Street Movement ★★★
Outdoor spaces are generally easy to navigate but some areas and spaces surrounding older buildings may be challenging for those with wheelchairs. Accessible green routes available.

Attractions ★★★★
Modern buildings, naturally, always have lifts, ramps or level access but older, historic buildings are variable in the facilities they offer. Castles, abbeys and ruins are usually wheelchair-friendly but one often cannot access the whole site. More information about historic attractions can be found on Historic Ireland's website. Accessible Ireland also provides extensive lists of attractions that are suitable for wheelchair users and those who are less-abled.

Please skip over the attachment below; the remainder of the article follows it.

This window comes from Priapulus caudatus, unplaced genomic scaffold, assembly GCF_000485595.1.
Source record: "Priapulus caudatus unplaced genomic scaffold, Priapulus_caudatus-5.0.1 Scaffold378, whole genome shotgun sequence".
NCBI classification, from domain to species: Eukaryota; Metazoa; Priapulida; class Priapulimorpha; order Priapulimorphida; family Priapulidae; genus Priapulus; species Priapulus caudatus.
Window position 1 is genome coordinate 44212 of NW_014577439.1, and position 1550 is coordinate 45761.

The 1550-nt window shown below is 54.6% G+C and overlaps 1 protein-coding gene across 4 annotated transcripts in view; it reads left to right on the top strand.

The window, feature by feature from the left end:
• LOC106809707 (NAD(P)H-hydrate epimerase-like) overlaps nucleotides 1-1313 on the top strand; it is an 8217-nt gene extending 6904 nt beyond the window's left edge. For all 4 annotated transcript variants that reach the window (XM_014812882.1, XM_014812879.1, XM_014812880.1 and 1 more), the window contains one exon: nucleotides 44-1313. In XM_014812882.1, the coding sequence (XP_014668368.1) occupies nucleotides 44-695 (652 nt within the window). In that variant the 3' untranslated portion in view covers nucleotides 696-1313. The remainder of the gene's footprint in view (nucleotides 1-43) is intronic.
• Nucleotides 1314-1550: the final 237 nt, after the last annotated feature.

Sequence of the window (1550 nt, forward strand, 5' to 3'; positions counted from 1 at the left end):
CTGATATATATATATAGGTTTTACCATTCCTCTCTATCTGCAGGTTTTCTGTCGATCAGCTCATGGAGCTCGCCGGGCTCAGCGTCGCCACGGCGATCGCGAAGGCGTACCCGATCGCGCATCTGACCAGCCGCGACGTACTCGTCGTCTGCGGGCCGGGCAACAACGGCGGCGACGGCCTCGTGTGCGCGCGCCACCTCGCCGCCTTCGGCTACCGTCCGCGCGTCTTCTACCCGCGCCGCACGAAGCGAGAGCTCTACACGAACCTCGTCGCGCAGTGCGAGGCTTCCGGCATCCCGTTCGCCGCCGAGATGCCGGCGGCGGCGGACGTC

Rural Travel ★★
Rural towns and villages are largely accessible by car and some places provide disabled parking spaces. Cobbled streets, high kerbs and steps can make them challenging to explore.

Italy

Italy

Our Accessibility Rating 

Not as well-equipped for wheelchair users as some of its European neighbours. Awareness is growing and museums/galleries offer reduced rates with ID.

Government attitudes: Accepting, actively working on improving accessibility.

Legal provisions: Yes - Universal Declaration of Human Rights, European Accessibility Act (2019) and article 21 of the EU Charter of Fundamental Rights which states:

Any discrimination based on any ground such as sex, race, colour, ethnic or social origin, genetic features, language, religion or belief, political or any other opinion, membership of a national minority, property, birth, disability, age or sexual orientation shall be prohibited.